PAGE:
What must D&D spellcasters do with their hands?

In my last post, I discussed how expanding options and shrinking rounds turned what Dungeons & Dragons characters had in hand into something that mattered. I showed a mindset that avoids making gear in hand into a distraction at the table, but I dodged the area of the fifth-edition rules that leads to the most questions. What must a spellcaster have in hand to cast spells?

In the early days of Dungeons & Dragons, no one worried what magic users could do with their hands. That changed when someone captured an enemy mage—or was captured themselves. Now players wondered if their imprisoned magic user could still cast. The 1977 Basic Set gave an official answer: A magic user “can then throw the spell by saying the magic words and making gestures with his hands. This means that a magic-user bound and gagged can not use his magic.”  The set credits Eric Holmes as editor, but the rules came from Gary Gygax and previewed things to come in Advanced Dungeons & Dragons.

The Compleat Enchanter

The Compleat Enchanter

By requiring wizards to speak and gesture, D&D enabled plots involving captive and helpless wizards, but Gary elected to go further. In The Compleat Enchanter by L. Sprague deCamp and Fletcher Pratt, a character explains, “The normal spell consists of several components, which may be termed the verbal, somatic and material.” Even though material components seldom affected play, Gary added them, probably because he relished inventing witty spell components. For example, the Fireball spell requires bat guano because guano once served as a source of saltpeter, an ingredient in gunpowder. Aside from tickling Gary’s fancy, material components only occasional saw play, and then only as a story device. For example, the second-edition Dark Sun setting turned material components into one of many resources players struggled to find in a resource-poor world.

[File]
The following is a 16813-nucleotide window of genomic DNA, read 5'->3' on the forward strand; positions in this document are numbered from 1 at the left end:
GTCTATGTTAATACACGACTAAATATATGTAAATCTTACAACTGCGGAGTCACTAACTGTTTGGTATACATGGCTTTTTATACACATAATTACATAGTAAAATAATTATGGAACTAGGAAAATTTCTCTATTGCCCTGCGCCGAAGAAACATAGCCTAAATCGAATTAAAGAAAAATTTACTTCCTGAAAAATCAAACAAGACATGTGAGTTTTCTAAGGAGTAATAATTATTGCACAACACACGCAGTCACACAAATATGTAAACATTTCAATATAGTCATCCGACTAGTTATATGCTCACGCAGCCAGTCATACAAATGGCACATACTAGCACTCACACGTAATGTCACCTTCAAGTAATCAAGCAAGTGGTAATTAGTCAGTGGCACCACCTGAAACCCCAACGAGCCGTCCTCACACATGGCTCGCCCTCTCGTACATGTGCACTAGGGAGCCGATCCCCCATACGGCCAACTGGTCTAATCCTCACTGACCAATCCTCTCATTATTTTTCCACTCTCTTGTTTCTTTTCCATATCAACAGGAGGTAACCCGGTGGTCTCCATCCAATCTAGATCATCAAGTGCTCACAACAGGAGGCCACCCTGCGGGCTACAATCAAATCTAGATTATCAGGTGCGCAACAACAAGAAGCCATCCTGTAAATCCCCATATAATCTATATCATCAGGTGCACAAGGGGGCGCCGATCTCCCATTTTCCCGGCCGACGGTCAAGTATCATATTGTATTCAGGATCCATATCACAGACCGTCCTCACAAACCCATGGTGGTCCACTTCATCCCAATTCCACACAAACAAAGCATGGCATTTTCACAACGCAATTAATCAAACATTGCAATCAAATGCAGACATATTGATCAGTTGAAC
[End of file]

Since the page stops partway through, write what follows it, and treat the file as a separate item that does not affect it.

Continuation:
By fourth-edition, material components only applied to rituals, and then only as a means to cap ritual use by attaching a gold cost.  Of all the new changes that sparked protests, no one seemed to morn the loss of material components. Even the most hidebound players happily continued to ignore material components. Nonetheless, as a nod to tradition, fifth edition included material components. Many casters will opt to substitute a spellcasting focus instead.

Class Spellcasting alternative to material components
Bard Musical instrument (Player’s Handbook p.53)
Cleric Holy symbol (PH p.151). Can be worn or emblazoned on a shield.
Druid Druidic focus (PH p.151). May be a staff, which doubles as a quarterstaff weapon.
Fighter – Eldritch Knight Arcane focus (PH p.151).
Paladin Holy symbol (PH p.151). Can be worn or emblazoned on a shield.
Ranger No focus, so Rangers require material components to cast.
Rogue – Arcane Trickster Arcane focus (PH p.151)
Sorcerer Arcane focus (PH p.151)
Warlock Arcane focus (PH p.151)
Wizard Arcane focus (PH p.151)

Advanced Dungeons & Dragons ignored the issue of how dual-wielding rangers and multiclassed elves could access material components while fighting with sword and shield. The game used minute-long combat rounds, and a first-level spell only took 6 seconds to cast, leaving plenty of extra time to gather components, repack a bag, and savor a juice box before the start of the next round.  The second-edition Player’s Handbook grants even more wiggle room. “The caster must…have both arms free.” Not hands, arms. It’s all in the wrists.

Players imagine a round as an exchange of blows, making the 1-minute round seem ludicrously long. So in third-edition, the round shrank to a mere six seconds. This seemed more plausible, but suddenly players needed to account for time needed to switch weapons and to being spell components to hand. Mialee, third edition’s iconic elf wizard, wore practical garb covered with pockets for easy access to spell components. (Plus, the midriff-baring outfit can be worn throughout pregnancy.) As a product of the shorter round, drawing or sheathing a weapon became a move action. In practice, few players paid much attention to what their characters held, with no more concern to freeing hands for spell gestures and components than in 1974.

Next: Lawful DM and Chaotic DM answer questions about spellcasting and free hands

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6 Responses to What must D&D spellcasters do with their hands?